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Harvard Health Ad Watch: Are nutritional drinks actually good for you?

I first heard of nutritional drinks in the 1980s, early in my medical training. They were recommended for people struggling to maintain a healthy weight, often due to loss of appetite, cancer, or swallowing problems.

Since then, nutritional supplement drinks like Boost and Ensure have gone mainstream. Their widespread, primetime advertising aimed at a much broader audience has proven highly effective. The market for nutritional drinks is now worth many billions of dollars. In 2019, Ensure sales alone totaled nearly $400 million.

When you watch ads for nutritional drinks, do you wonder if you should start drinking them? Will it improve your health or fend off future health problems, as the ads suggest? Are there any downsides? Read on.

What the ads say

Right now, two ads in heavy rotation are for Boost and Ensure.

One 30-second ad for Boost shows a well-appearing older woman holding a camera (a real, two-handed, professional photographer’s camera, not a cell phone). As she takes photos of a young, hipster musical group, she tells the viewer, “I don’t keep track of regrets. And I don’t add up the years. But what I do count on is staying happy and healthy. So I add protein, vitamins, and minerals to my diet — with Boost.”

As she happily sips her chocolate drink, a voiceover tells you more. “Boost high-protein nutritional drink has 20 grams of protein, along with 26 essential vitamins and minerals your body needs.” A graphic of a human body with a list of eight of these vitamins and minerals is displayed: calcium, vitamin D, magnesium, vitamin C, B vitamins, iron, zinc, and potassium.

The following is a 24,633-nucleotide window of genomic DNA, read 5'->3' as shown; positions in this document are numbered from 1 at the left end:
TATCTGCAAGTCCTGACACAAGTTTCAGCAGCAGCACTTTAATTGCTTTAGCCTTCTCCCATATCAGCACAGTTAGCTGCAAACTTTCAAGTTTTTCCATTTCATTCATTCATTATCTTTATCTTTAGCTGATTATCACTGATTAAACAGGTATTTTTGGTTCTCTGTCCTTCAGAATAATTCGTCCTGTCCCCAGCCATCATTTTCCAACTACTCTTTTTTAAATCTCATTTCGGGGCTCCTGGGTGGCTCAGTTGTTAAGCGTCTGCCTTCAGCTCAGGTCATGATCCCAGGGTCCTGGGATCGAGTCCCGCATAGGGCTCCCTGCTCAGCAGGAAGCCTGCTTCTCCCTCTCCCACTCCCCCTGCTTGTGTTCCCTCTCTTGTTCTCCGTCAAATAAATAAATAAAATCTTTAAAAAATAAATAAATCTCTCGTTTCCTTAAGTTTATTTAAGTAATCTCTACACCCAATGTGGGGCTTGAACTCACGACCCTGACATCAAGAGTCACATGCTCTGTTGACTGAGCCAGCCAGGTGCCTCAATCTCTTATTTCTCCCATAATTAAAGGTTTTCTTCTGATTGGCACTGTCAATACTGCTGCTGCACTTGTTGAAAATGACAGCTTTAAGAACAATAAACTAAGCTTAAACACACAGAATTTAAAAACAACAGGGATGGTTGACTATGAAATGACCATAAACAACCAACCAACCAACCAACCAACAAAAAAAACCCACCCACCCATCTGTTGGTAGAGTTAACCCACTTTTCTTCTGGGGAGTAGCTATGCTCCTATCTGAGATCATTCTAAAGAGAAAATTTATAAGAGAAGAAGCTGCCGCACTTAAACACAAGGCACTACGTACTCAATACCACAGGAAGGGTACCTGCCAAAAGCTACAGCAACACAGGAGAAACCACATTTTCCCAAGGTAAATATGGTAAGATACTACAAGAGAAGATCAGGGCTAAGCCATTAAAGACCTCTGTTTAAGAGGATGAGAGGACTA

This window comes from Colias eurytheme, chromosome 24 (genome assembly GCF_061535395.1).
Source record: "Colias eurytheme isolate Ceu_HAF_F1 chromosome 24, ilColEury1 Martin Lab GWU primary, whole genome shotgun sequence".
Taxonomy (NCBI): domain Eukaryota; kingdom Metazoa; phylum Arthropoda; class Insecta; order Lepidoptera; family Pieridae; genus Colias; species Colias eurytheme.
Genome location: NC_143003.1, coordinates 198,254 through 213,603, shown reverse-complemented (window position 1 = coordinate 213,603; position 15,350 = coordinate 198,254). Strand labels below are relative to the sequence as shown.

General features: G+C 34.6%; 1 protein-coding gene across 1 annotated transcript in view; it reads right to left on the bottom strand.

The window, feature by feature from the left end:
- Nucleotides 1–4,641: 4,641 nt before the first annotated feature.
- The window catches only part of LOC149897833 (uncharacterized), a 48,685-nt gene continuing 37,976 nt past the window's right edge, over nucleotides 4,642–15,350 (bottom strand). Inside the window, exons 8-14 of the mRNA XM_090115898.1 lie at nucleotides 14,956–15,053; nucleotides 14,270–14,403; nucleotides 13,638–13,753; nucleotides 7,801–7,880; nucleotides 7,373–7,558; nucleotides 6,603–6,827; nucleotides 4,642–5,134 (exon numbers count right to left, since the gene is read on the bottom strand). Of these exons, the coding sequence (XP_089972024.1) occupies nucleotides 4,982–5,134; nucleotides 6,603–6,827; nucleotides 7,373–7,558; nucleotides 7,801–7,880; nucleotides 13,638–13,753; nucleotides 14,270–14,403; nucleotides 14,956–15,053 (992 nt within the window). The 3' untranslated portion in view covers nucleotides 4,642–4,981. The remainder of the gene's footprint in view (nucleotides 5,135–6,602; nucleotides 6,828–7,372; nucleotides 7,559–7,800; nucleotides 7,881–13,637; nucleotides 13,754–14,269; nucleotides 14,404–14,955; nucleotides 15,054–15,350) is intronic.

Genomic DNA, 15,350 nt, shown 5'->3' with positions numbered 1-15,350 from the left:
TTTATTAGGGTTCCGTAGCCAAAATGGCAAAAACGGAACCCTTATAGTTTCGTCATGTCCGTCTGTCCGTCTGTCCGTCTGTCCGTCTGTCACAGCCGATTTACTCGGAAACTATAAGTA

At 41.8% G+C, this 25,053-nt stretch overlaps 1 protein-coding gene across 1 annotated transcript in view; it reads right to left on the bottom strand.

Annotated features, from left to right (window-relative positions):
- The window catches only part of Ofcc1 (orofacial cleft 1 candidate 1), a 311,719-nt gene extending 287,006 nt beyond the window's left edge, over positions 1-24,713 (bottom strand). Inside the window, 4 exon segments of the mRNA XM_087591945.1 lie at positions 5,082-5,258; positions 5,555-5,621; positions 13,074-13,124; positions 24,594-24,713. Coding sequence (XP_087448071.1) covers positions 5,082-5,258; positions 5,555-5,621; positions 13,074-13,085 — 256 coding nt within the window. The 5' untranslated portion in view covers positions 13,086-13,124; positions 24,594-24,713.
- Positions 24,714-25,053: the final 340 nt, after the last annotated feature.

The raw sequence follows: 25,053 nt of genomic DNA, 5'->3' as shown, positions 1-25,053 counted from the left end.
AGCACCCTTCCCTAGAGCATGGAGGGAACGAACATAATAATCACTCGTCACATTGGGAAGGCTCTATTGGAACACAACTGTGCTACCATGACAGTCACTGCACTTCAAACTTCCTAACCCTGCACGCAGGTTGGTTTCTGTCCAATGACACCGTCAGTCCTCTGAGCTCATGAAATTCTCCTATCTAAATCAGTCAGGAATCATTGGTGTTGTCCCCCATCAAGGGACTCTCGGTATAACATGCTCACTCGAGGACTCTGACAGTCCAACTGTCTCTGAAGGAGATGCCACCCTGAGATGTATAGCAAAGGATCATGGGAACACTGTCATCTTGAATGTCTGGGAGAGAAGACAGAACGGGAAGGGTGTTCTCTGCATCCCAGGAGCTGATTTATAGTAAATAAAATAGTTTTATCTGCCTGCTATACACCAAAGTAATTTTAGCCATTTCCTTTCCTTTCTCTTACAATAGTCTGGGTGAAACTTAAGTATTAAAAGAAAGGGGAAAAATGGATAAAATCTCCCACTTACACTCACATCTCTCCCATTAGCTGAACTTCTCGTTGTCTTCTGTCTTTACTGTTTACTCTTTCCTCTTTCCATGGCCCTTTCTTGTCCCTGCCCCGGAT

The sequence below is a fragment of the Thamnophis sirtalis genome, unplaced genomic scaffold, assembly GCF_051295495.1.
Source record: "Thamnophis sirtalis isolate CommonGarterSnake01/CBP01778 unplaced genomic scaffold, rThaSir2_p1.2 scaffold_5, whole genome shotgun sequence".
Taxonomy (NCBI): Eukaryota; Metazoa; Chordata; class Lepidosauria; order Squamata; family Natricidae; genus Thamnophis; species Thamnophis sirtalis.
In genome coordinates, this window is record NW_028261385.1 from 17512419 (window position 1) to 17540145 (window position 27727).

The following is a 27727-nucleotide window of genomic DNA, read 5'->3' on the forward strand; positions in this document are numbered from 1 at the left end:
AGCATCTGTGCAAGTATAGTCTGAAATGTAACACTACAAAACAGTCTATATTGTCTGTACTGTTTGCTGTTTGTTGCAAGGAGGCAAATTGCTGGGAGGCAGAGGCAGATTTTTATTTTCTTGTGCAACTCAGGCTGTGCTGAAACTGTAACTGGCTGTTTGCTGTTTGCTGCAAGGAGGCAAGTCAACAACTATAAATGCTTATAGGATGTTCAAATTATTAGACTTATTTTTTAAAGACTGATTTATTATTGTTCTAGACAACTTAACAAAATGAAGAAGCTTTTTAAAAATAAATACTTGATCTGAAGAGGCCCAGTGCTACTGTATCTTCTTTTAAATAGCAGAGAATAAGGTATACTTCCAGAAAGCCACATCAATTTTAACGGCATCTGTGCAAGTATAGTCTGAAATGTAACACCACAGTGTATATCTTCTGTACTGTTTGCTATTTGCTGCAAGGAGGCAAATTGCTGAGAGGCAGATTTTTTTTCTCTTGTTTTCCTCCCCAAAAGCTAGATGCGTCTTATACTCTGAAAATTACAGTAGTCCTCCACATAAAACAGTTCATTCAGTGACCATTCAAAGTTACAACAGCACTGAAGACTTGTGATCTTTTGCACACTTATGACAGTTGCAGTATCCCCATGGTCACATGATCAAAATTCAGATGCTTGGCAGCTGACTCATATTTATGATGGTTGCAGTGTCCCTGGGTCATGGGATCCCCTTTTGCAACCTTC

Then comes the big finish and trademarked tagline: “All with guaranteed great taste. And now try peaches & cream natural flavor. With 27 vitamins and minerals and 10 grams of protein. Boost — be up for life.”

Ensure’s 15-second ad takes a very different tack. Here we have animated food characters — an egg, a pear, a carrot, and some broccoli — hanging out together in the fridge. So adorable! An egg looks off camera and exclaims, “Wow!” A bottle of Ensure Original explains what the egg is admiring: “That’s Ensure Max Protein with high protein and 1 gram of sugar.” Shift to a towering bottle of Ensure Max, complete with bulging biceps, sounding like a drill sergeant shouting orders at the banana: “It’s a sit-up, banana, bend at the waist.”

“I’m trying!” says the banana, as it rocks back and forth on its back. “Keep it up, you’ll get there,” Ensure Max barks. Two bottles of Ensure high-five each other. Meanwhile, the banana falls backwards, failing to complete even a single sit-up.

A voiceover breaks in: “30 grams of protein, and 1 gram of sugar. Ensure Max Protein.”

What the ads suggest

The suggestion is clear: to be healthy, you need to be drinking these supplements.

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What do you think?

Written by Shobha

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